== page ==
The Phase II quality improvement program was implemented on August 1, 2012, with an advanced protocol of preanesthetic consultation evaluation and constructive treatment being introduced. First, standardized electronic dental document was done as per the previous system. Second, after the degree of teeth mobility was assessed, if moderate or severe teeth mobility was noted, a photograph was taken and uploaded to the database. Third, for patients with moderate to severe teeth mobility, staff in the preanesthetic consultation room were instructed to consult the dentist and in the operating room to consult the oromaxillofacial surgeon. Preoperative dental treatment (extraction/fixation) such as extraction or wire fixation was performed, or dental protection devices such as impression putty and mouth guards were placed. A routine dentition evaluation was a mandatory part of preoperative evaluation. The medical record of each case was reviewed for additional details regarding the location, discovery, and classification of PDIs.
Differences in the physical and anesthetic parameters of PDI cases between baseline and the periods of quality improvement program were carried out by one-way analysis of variance using the Schiff post hoc test. All data were entered into a database using Microsoft Excel (Microsoft Corp., Redmond, WA, USA), with statistical analysis performed with the SPSS 14.0 statistical software package (SPSS Inc., Chicago, IL, USA). All p values<0.05 were considered statistically significant.
Between February 1, 2010 and July 31, 2013, 64,718 patients underwent anesthesia in our institute. A total of 38 cases of PDI were reported. The incidence of PDI was 0.059%, or one per 1703 anesthetics. During the baseline period, the incidence of dental injury was 10.77/10,000 anesthesias. Figure 1 depicts that the PDI incidence was found to decline with time after baseline. During the initiation (Phase I) period, the PDI incidence was 5.07/10,000 anesthesias, and the PDI incidence during the execution (Phase II) period reduced to 0.96/10,000 anesthesias (Fig. 1). The incidence of PDI was significantly lower in the Phase II stage as compared to both baseline (p<0.001) and Phase I stage (p=0.016). The total case load, patients with dental mobility, and incidence of PDI in each stage are shown in Table 1.
Demographic data, American Society of Anesthesiologists physical status, anesthetic techniques, and reasons for PDIs made are shown for patients with PDI (Table 2). Most PDI cases underwent general anesthesia with either endotracheal intubation (n=17) or laryngeal mask airway (LMA) placement (n=19). Two cases underwent total intravenous anesthesia with oxygen delivered via nasal cannula. Most PDIs were caused by LMA insertion (31.6%), followed by laryngoscopy insertion (28.9%). Additionally, most PDIs were reported by the anesthesia provider in the operating room (Table 3). Only six (15.8%) dental injuries were discovered by patients themselves, and four (10.5%) cases were reported after being transferred to ordinary wards. These four events were unable to be traced to a precise cause, and were classified into other items.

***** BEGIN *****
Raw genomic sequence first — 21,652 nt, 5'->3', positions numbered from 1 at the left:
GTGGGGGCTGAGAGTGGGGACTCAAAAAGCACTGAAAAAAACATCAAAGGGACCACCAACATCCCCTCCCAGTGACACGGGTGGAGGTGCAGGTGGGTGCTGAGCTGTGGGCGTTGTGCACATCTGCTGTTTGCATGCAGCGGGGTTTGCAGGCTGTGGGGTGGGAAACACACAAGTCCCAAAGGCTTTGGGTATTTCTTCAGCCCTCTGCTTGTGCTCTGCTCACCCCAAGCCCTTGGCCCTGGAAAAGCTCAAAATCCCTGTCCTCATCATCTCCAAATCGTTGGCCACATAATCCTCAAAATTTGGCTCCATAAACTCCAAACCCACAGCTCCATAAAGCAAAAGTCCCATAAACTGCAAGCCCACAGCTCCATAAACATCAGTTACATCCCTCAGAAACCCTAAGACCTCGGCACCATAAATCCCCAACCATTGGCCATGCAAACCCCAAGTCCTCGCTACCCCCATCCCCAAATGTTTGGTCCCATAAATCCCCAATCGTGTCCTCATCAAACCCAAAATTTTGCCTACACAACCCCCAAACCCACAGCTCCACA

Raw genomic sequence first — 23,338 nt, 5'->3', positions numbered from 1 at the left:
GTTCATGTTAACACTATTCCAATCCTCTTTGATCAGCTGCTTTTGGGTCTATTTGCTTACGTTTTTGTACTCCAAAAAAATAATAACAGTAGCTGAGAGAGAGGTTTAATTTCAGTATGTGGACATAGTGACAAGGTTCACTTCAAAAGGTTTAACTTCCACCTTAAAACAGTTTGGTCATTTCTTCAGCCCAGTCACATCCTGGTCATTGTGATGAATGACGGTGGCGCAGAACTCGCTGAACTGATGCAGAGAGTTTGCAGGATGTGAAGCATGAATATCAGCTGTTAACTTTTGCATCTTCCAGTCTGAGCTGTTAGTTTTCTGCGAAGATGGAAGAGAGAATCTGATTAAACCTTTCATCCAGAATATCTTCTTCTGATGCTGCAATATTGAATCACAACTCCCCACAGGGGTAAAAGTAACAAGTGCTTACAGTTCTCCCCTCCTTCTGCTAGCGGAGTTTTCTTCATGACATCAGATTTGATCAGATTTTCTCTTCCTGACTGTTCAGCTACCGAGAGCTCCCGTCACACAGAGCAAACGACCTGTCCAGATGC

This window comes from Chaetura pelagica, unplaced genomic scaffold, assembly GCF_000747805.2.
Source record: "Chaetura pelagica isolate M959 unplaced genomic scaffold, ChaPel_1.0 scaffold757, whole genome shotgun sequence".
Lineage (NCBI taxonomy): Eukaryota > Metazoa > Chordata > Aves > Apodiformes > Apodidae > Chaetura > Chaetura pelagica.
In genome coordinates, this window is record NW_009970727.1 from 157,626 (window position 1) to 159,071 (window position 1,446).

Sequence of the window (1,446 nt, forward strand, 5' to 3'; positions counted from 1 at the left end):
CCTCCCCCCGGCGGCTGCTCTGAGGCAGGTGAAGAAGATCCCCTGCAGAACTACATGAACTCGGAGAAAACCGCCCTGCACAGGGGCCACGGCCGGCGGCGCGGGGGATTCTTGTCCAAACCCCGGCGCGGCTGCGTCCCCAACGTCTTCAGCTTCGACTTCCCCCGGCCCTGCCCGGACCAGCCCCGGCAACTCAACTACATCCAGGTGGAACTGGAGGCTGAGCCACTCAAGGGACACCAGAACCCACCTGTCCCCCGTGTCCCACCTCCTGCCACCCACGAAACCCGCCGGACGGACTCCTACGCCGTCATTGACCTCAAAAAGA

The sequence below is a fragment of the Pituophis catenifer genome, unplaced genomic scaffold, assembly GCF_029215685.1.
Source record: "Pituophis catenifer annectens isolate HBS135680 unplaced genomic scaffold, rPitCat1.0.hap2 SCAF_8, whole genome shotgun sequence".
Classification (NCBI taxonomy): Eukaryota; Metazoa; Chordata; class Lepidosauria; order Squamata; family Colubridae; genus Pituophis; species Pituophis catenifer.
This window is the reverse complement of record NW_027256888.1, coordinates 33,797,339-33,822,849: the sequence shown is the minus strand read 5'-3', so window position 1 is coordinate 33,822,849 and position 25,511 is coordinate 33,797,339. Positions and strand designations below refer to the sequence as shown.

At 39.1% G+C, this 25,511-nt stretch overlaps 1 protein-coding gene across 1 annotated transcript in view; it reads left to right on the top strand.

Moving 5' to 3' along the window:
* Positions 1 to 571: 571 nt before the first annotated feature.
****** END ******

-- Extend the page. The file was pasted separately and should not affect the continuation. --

The most frequently injured teeth were the central maxillary incisors, with 15 injuries to the left upper maxillary tooth (number 21) and nine injuries to the right upper maxillary tooth (number 11). The right and left maxillary lateral incisors (tooth number 12 and tooth number 22), were less frequently injured, with three and five reports, respectively, followed by the left mandibular incisors, (tooth numbers 31 and 32) with four and two reports, respectively (Table 4).
In ranking order, the incidence of teeth injury was tooth avulsion, subluxation, crown fracture, damage to fixed partial denture, luxation, and missing tooth. Patients with damage to dental restoration, prosthetic crown, and dislodgement of veneers were included in items of other injury (Table 3).
In this study, the quality improvement program was demonstrated to increase awareness of PDI by preanesthetic denture examination, and to decrease the incidence of PDI by using alternate airway-assisted instruments, as well as fixed and protective devices for pathologic teeth. To initiate the Phase I improvement program, the incidence of PDI decreased from 10.77/10,000 to 5.07/10,000 and the incidence of PDI further declined to 0.96/10,000 anesthetics following execution of the Phase II improvement program. The baseline frequency of PDI (0.108%) in our institution was high as compared to previous clinical reports;4–6 however, following denture examination and careful airway establishment, the PDI incidence turned out to be very low (0.0096%) at the Phase II improvement program. To prevent tooth injury during the operation, simply recording the denture examination is inadequate. The anesthesiologist should not only be considerably experienced in the use of alternate airway instruments, but ask patients to have protective devices as well.